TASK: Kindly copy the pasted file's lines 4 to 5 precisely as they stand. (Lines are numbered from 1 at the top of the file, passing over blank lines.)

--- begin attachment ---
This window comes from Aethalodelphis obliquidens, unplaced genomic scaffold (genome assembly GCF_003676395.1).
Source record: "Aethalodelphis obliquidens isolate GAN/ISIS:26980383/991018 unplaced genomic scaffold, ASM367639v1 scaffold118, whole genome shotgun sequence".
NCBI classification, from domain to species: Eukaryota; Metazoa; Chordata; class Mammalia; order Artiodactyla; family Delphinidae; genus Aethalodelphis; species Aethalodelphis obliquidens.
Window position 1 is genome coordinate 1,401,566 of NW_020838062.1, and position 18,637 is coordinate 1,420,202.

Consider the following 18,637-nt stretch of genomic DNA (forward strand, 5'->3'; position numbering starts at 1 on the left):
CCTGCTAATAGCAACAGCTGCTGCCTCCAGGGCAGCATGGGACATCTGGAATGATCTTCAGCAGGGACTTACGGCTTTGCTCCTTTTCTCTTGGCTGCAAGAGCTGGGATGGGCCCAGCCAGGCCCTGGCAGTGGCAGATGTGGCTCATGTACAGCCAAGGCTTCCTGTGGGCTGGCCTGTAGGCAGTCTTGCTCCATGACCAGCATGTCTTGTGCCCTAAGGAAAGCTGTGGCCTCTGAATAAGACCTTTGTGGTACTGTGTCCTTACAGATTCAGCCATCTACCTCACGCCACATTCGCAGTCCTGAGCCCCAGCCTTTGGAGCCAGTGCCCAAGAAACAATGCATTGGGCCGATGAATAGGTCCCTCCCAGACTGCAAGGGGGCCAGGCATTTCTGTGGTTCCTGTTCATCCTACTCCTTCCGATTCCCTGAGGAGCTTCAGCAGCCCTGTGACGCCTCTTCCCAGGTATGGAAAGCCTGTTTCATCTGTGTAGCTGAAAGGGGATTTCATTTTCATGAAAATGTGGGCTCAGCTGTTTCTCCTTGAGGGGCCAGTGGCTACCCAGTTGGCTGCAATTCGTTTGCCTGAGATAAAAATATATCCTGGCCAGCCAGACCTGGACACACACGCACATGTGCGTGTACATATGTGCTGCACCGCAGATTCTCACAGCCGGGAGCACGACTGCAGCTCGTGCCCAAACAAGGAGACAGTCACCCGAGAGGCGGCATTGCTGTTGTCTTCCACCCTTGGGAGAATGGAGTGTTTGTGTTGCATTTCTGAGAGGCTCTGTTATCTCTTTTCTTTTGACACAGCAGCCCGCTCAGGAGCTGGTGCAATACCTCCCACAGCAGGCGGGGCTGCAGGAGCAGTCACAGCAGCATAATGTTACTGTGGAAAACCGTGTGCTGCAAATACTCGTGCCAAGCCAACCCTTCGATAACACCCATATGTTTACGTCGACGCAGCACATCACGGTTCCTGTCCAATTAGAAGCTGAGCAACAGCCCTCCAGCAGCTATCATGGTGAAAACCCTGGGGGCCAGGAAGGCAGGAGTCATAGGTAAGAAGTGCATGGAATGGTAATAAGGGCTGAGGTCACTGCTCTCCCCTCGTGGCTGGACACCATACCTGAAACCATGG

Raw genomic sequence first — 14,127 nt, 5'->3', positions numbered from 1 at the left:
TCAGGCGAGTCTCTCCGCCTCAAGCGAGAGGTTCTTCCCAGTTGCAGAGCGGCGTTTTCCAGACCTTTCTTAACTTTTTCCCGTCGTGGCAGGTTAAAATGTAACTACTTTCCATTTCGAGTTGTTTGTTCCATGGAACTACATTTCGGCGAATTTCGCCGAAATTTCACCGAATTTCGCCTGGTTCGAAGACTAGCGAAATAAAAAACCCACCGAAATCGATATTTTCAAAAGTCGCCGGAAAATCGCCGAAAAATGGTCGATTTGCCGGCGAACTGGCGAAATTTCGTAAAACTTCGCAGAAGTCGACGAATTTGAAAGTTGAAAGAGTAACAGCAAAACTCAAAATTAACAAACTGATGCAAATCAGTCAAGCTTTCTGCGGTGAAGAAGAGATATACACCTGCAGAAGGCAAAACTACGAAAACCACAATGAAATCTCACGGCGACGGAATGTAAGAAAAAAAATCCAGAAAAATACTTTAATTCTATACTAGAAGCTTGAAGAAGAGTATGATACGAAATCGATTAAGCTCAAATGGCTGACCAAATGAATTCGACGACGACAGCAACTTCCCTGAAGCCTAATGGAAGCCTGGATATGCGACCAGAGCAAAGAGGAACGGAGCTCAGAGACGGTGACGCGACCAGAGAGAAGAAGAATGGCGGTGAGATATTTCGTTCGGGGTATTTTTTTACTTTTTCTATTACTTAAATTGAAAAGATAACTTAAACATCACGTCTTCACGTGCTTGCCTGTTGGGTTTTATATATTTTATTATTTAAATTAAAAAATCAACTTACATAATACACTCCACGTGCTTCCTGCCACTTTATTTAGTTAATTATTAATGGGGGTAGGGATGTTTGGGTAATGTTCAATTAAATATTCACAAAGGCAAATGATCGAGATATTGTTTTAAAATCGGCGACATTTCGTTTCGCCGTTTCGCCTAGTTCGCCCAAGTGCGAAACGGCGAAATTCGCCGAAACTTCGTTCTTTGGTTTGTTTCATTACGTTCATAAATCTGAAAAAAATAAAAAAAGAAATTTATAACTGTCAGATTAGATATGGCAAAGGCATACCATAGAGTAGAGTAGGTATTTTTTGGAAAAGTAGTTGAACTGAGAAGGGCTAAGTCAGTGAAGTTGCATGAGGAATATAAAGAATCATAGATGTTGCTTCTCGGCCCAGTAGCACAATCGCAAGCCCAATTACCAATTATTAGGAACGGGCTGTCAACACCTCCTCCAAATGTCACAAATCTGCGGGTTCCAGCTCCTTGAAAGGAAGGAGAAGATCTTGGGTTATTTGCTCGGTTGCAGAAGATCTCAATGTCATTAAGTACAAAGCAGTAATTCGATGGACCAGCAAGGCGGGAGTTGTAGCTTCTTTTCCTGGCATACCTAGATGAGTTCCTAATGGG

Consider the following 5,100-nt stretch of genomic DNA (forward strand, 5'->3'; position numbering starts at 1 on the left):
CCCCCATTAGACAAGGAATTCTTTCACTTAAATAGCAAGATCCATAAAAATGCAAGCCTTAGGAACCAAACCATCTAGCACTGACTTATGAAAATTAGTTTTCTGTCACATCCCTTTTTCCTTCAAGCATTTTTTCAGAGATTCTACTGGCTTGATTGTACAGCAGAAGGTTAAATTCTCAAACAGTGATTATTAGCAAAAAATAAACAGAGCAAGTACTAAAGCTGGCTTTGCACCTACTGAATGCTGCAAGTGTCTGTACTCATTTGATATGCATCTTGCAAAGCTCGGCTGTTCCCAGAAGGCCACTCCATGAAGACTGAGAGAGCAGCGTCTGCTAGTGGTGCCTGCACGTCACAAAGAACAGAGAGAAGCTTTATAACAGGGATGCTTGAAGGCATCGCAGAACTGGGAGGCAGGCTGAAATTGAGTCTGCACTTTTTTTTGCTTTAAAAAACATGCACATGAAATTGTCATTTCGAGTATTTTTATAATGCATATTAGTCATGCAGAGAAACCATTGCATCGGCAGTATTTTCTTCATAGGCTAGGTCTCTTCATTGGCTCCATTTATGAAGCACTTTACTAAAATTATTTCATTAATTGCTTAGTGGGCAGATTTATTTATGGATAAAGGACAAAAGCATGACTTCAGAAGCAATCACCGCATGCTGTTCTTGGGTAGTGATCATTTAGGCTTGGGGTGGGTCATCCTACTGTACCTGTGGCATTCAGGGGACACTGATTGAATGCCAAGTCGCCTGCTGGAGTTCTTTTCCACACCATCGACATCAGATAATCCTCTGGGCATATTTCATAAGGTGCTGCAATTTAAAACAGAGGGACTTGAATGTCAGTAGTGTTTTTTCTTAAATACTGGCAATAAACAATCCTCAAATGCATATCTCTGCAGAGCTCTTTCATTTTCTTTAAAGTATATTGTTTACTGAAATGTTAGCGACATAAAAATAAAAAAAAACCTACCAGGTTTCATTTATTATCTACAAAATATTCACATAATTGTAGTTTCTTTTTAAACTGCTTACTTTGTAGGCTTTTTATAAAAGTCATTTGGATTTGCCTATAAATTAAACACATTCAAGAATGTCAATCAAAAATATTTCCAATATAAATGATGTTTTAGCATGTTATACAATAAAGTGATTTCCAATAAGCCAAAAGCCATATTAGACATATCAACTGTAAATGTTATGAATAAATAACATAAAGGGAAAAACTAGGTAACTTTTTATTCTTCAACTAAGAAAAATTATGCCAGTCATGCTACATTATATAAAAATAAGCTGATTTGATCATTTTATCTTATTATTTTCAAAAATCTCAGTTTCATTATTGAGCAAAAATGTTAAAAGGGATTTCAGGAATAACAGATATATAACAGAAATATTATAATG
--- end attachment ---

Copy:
Window position 1 is genome coordinate 1,401,566 of NW_020838062.1, and position 18,637 is coordinate 1,420,202.

Consider the following 18,637-nt stretch of genomic DNA (forward strand, 5'->3'; position numbering starts at 1 on the left):